# What is voltage in a circuit?

What is voltage in a circuit? We just started learning about electricity in my school. From what I understand; potential is potential energy per Coulomb and voltage means difference in potential. So, if you have a battery with 4 voltage and a wire connecting the poles of the battery, does that mean electrons at the negative pole will have a potential energy of $4*q$, where $q$ is the charge of the electron? And when the electrons have reached the positive pole, all the potential energy will have been transformed?

I have a feeling I'm not understanding this concept.

• Be VERY careful with the nomenclature for this subject matter. Voltage is also known as potential difference, which is DIFFERENT than electric potential, which is DIFFERENT than electric potential energy. Using only the term "potential" is incomplete and ambiguous. – David White Mar 29 at 18:09

I think you understand it quite well.

A useful analogy for DC circuits is to imagine the electrons as water in a pipe. Voltage is like pressure so a battery is like a tank at a high level (like the water tank in the loft of a building). Current is the rate of flow (e.g., litres/second). For a given pipe diameter, the rate of flow (current) increases with the pressure (voltage). This is Ohm's Law.

Read up a bit more on this analogy and post back if you have any specific questions.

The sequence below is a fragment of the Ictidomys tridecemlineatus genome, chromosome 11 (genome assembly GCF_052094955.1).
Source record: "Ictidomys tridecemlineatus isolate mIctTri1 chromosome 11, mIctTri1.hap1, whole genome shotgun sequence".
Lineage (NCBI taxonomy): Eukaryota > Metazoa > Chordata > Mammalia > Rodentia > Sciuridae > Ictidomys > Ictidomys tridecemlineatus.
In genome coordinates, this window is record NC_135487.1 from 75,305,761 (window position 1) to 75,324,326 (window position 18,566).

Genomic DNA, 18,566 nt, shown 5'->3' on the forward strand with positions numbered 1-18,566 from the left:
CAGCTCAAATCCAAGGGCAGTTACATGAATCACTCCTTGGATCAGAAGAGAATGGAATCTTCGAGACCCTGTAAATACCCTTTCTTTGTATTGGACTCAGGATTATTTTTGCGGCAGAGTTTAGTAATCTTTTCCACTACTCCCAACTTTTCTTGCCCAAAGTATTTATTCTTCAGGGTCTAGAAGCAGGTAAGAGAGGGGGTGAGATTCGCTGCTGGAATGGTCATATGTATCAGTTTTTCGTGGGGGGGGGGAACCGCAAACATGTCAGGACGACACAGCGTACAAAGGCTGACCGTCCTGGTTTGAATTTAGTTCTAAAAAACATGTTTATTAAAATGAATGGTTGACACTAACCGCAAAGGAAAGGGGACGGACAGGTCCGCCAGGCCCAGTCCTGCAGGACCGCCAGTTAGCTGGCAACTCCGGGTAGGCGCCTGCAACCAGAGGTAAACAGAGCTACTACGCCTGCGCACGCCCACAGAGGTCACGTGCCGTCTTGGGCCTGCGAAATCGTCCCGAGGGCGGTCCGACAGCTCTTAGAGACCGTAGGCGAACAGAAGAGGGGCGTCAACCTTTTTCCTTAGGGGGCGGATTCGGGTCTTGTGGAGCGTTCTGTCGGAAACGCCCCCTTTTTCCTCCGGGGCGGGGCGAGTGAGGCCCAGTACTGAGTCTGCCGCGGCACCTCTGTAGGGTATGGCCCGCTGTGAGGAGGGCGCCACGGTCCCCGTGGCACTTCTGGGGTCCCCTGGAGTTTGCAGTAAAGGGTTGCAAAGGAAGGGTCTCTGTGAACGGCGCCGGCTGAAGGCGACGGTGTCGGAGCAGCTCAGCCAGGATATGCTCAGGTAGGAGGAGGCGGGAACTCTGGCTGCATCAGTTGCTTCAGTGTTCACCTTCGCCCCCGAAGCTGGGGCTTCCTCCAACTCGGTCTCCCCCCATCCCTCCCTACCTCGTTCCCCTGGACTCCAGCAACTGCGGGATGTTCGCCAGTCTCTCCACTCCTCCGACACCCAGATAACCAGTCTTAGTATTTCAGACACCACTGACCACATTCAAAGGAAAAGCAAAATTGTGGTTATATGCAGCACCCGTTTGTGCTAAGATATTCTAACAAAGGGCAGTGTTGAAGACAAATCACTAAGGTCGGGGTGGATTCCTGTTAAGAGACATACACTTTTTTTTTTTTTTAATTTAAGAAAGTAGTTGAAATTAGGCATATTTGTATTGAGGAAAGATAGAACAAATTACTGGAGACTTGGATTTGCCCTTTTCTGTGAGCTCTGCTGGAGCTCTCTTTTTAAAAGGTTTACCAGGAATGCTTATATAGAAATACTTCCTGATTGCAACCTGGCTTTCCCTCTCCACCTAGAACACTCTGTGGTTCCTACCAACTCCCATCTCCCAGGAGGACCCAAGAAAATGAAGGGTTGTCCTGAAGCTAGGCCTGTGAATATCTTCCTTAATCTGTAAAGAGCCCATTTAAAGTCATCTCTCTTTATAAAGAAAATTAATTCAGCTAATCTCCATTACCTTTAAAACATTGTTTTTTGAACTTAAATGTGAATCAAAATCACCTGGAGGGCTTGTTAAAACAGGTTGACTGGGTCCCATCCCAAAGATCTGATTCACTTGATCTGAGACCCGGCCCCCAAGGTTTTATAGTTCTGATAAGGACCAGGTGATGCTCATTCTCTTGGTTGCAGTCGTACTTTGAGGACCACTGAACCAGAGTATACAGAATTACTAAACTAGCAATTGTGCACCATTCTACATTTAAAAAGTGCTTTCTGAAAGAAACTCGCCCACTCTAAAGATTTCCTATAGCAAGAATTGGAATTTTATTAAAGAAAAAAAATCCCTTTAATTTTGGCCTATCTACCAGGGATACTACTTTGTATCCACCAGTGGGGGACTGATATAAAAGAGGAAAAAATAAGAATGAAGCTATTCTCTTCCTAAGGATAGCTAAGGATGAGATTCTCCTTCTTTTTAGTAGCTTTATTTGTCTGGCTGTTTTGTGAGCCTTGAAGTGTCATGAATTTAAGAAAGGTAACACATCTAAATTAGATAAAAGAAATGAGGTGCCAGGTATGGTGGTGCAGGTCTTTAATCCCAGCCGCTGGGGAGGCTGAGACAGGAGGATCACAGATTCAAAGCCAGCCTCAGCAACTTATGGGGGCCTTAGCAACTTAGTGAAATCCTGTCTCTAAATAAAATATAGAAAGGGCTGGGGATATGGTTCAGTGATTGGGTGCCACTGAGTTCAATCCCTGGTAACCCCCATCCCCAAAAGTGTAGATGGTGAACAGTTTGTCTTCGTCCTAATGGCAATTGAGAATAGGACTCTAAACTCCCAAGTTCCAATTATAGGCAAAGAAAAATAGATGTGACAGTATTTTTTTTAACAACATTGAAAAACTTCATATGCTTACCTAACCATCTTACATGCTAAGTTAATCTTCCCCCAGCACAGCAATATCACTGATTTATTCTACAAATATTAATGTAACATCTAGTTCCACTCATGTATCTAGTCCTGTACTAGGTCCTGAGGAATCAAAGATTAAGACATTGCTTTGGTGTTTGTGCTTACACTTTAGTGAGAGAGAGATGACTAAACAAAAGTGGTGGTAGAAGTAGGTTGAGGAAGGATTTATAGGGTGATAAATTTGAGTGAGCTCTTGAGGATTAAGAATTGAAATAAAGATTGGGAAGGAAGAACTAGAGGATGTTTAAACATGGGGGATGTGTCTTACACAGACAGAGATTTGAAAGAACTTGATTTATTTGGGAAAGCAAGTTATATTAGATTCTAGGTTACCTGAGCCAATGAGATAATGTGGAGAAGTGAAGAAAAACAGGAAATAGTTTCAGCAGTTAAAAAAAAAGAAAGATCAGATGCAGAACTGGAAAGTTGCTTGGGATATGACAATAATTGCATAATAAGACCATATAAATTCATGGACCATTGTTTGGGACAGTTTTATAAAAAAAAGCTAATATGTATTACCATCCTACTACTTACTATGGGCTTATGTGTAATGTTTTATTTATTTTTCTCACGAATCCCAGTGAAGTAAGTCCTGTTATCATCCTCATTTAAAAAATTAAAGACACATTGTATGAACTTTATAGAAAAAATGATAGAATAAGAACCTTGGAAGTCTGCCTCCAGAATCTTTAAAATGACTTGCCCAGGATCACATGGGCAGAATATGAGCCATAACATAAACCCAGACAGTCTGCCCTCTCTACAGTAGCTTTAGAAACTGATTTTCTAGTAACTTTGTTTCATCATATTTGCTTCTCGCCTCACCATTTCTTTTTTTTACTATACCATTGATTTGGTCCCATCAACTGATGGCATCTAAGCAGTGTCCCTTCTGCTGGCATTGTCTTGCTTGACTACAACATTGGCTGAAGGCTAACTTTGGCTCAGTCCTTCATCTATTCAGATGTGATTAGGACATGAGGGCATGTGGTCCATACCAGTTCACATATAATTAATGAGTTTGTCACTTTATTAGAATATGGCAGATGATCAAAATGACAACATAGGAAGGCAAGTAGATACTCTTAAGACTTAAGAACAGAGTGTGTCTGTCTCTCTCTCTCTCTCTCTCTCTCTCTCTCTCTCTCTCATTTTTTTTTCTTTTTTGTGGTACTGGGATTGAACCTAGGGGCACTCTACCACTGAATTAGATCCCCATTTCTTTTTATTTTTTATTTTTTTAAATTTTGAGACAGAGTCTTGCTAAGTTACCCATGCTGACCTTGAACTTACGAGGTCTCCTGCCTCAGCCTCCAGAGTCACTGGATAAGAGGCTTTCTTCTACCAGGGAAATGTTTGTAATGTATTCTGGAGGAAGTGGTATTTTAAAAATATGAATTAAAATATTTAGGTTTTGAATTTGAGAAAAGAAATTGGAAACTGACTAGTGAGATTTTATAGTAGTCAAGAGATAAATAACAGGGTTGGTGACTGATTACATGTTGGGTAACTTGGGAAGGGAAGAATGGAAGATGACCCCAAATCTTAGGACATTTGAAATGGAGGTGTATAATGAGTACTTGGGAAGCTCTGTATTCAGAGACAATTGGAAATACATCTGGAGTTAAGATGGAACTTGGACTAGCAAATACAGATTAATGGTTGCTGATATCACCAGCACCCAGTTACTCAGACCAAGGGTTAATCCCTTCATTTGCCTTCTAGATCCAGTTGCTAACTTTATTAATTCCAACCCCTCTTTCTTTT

The whole story starts from electric forces. With each conservative force,we associate a potential energy. You can understand potential energy as a measure of instability for positive charge(for your understanding). We measure with respect to positive by default. So a region of positive charges has more electric potential energy (positive charge is unstable there due to repulsion). The repulsive forces cause instability which causes charges to flow from high concentration of similar charges to low concentration of similar charges. We relate the same using concept of electric potential energy. Electric charges is most analogous to gravitational systems(easy to relate) but difference comes only that charge may repel also. Instead of energy (which is different for different charges) we use potential which is same for charges(dependent on configuration of surroundings). Like we define gravitational potential at different heights on earth. The difference of potential (voltage) causes charge to flow. (Like difference of heights is required for body to fall). Coming to your question, we reference potential to be zero at infinity (assuming no charges at infinity),but for practical situation it has no significance. It is only difference of potential that matters. In case of battery 4V means positive charge at positive terminal is at higher energy by 4q than positive charge at negative terminal. (For negative charge , energy is negative which would mean it is at higher energy at negative terminal). Hence positive charge flow from positive to negative terminal through wire. The process is analogous to free fall of body. Hope this made things clear